-2
$\begingroup$

If cars were made with just enough hardware to reach or slightly exceed the national speed limit, won't it be cheaper to produce and more affordable?

What is the point of producing a car that is capable of reaching 200m/h where you shouldn't exceed 70m/h.

There is a coming law that will require car manufacturers to add a traffic sign reader to cars where it limits the speed of the car to the limit where it is.

$\endgroup$
6
  • 3
    $\begingroup$ This is an automotive engineering question, not an economics question. In any event, if a car can barely reach 60 miles an hour on a level surface, I think it would have difficulties driving on steep grades. $\endgroup$ – Brian Romanchuk Feb 18 at 19:32
  • $\begingroup$ But I am not asking about the technical side of this, my question is about the cost and profit, the business model around making the car with this spec. I think car's ability to claim steep grades is due to its bhp not highest speed, which are not the same. $\endgroup$ – Mocas Feb 19 at 13:34
  • 1
    $\begingroup$ My background is in electrical engineering, but it is very safe to say that this is almost entirely an engineering question, and partly a question of marketing. There is no reason to believe that your discussed option is technically feasible or whether anyone would buy such an underpowered vehicle (how does it carry loads?) so there is no point in discussing the economic theory. It is very much akin to asking about the economics of perpetual motion machines. $\endgroup$ – Brian Romanchuk Feb 19 at 14:23
  • $\begingroup$ Many online articles describe China as the producer of the most affordable vehicles. You could compare the performance specifications and design of these cars to the vehicles in Europe, United States, etc. In general the United States subsidizes low cost gas and has larger more powerful vehicles compared to places where gas is expensive. Cars must be lower weight, reduce rotational inertia in the driveline, and more aerodynamic to be more fuel efficient for given motor characteristics (torque x angular speed = horsepower). Smaller lighter cars tend to be more fuel efficient and lower cost. $\endgroup$ – SystemTheory Feb 19 at 15:07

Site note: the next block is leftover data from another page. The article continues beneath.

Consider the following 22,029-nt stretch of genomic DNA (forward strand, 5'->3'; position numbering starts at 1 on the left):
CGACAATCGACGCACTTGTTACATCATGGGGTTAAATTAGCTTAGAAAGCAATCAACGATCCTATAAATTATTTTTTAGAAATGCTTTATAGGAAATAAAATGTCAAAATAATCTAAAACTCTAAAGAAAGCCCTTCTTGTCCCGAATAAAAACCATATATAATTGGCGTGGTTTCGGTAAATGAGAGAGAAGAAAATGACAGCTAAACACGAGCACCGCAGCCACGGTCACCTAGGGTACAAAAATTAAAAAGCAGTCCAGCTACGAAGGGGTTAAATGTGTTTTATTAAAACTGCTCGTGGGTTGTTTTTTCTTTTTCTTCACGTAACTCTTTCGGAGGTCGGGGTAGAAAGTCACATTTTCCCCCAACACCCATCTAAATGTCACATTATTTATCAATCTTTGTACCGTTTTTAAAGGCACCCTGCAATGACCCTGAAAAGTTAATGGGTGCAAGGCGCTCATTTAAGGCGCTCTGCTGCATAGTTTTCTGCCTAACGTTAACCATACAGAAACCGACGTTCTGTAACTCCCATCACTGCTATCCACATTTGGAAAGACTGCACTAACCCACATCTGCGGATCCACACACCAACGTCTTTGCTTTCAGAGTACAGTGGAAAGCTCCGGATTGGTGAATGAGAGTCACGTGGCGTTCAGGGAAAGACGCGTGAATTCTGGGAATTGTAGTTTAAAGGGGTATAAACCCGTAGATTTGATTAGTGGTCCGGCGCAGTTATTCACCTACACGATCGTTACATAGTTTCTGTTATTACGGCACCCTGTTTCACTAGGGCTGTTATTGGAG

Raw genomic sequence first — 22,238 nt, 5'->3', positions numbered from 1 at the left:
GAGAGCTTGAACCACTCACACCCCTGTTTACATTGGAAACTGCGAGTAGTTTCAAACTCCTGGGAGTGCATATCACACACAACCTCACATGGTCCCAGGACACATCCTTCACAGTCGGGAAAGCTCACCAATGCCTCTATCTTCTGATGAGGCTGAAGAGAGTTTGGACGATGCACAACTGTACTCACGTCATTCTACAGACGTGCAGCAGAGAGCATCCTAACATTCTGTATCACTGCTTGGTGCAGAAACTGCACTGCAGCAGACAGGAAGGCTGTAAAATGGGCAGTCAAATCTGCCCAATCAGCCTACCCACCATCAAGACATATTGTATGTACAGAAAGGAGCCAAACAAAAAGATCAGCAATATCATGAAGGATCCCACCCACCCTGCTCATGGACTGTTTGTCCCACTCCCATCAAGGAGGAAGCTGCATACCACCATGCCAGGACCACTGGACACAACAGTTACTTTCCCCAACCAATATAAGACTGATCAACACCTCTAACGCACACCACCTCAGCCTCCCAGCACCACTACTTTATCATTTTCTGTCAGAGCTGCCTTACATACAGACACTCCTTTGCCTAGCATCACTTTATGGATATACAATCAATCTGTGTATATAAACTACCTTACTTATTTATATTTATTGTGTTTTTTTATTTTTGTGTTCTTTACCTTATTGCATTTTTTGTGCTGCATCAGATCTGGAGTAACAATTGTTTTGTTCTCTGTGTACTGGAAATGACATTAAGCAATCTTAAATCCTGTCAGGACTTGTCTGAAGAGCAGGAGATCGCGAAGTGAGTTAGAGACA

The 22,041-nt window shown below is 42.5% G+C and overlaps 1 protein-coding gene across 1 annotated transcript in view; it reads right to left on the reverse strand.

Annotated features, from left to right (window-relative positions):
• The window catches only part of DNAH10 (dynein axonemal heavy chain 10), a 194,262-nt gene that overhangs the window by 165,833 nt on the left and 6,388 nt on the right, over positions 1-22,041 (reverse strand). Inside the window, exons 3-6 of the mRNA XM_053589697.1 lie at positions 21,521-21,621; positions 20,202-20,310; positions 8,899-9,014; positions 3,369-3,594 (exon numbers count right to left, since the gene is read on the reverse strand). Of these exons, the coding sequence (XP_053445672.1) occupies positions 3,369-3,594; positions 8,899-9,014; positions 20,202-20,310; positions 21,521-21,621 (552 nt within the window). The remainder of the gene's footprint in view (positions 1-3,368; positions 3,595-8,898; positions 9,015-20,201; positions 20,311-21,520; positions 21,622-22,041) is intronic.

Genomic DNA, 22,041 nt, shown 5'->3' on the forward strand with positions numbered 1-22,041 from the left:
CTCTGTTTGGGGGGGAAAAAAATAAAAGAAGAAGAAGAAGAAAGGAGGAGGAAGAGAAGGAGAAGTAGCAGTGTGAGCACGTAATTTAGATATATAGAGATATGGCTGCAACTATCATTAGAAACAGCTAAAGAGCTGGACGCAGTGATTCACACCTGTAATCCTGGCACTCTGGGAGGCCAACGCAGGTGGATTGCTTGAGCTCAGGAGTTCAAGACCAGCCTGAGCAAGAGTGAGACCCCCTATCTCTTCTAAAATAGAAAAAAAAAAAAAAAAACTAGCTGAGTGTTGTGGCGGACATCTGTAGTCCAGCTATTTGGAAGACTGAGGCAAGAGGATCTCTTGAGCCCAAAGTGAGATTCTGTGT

• 4
    $\begingroup$ I’m voting to close this question because it does not belong on economics stack exchange $\endgroup$ – csilvia Feb 23 at 13:46
0
$\begingroup$

As well as the other answer, I would add two further points.

Firstly, smaller engines with lighter components tend to entail faster moving parts internally, or higher fuelling loads which exert larger forces over smaller component areas, and so must generally work "harder". This not only impairs the long-term reliability and durability of the engine, but in some cases, requires the engine to be driven much faster and in lower gears in order to achieve the desired acceleration or power output.

The other point is that the necessary power output is determined not just by engine design or driver choice, but by driving norms and the standards of road engineering, and therefore an inadequately-sized engine may spend most of its time being driven at high revs and low gears, well outside optimal parameters even for fuel consumption, let alone optimal parameters for reliability.

I noticed this once when given an underpowered hire car. It was so underpowered that it routinely had to be driven to the redline, with the accelerator constantly to the floor. The effect was that fuel consumption soared beyond normal levels, for a responsiveness that was ultimately still inadequate.

Other drivers will also retribute attempts by drivers to penny-pinch on fuel by driving small-engined cars inconsiderately and unresponsively, by driving aggressively, by overtaking, and by otherwise causing the mental (or accident risk) burdens on the tardy driver to increase.

$\endgroup$
7